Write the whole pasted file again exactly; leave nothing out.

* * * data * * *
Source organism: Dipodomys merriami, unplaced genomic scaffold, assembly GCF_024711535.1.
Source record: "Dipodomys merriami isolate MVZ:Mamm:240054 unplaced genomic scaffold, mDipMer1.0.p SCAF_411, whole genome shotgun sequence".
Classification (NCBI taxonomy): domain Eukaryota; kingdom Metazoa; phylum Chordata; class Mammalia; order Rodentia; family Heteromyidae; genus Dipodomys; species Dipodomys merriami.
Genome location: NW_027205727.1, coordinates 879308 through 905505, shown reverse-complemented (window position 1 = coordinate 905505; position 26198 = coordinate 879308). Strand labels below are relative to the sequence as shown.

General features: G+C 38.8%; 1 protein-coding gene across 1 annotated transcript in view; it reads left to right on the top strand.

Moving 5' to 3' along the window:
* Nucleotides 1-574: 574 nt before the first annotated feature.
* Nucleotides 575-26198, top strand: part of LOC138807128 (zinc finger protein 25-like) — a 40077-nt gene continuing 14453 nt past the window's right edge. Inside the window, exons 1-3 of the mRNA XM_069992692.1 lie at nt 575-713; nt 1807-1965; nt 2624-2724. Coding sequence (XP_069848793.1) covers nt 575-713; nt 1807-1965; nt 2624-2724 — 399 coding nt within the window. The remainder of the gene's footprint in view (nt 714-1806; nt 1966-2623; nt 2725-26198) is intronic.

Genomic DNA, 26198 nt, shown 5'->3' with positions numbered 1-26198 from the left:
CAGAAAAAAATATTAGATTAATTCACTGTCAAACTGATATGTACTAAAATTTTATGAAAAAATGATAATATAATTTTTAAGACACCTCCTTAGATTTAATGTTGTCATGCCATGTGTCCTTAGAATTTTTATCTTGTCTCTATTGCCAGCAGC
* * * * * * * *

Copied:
Source organism: Dipodomys merriami, unplaced genomic scaffold, assembly GCF_024711535.1.
Source record: "Dipodomys merriami isolate MVZ:Mamm:240054 unplaced genomic scaffold, mDipMer1.0.p SCAF_411, whole genome shotgun sequence".
Classification (NCBI taxonomy): domain Eukaryota; kingdom Metazoa; phylum Chordata; class Mammalia; order Rodentia; family Heteromyidae; genus Dipodomys; species Dipodomys merriami.
Genome location: NW_027205727.1, coordinates 879308 through 905505, shown reverse-complemented (window position 1 = coordinate 905505; position 26198 = coordinate 879308). Strand labels below are relative to the sequence as shown.

General features: G+C 38.8%; 1 protein-coding gene across 1 annotated transcript in view; it reads left to right on the top strand.

Moving 5' to 3' along the window:
* Nucleotides 1-574: 574 nt before the first annotated feature.
* Nucleotides 575-26198, top strand: part of LOC138807128 (zinc finger protein 25-like) — a 40077-nt gene continuing 14453 nt past the window's right edge. Inside the window, exons 1-3 of the mRNA XM_069992692.1 lie at nt 575-713; nt 1807-1965; nt 2624-2724. Coding sequence (XP_069848793.1) covers nt 575-713; nt 1807-1965; nt 2624-2724 — 399 coding nt within the window. The remainder of the gene's footprint in view (nt 714-1806; nt 1966-2623; nt 2725-26198) is intronic.

Genomic DNA, 26198 nt, shown 5'->3' with positions numbered 1-26198 from the left:
CAGAAAAAAATATTAGATTAATTCACTGTCAAACTGATATGTACTAAAATTTTATGAAAAAATGATAATATAATTTTTAAGACACCTCCTTAGATTTAATGTTGTCATGCCATGTGTCCTTAGAATTTTTATCTTGTCTCTATTGCCAGCAGC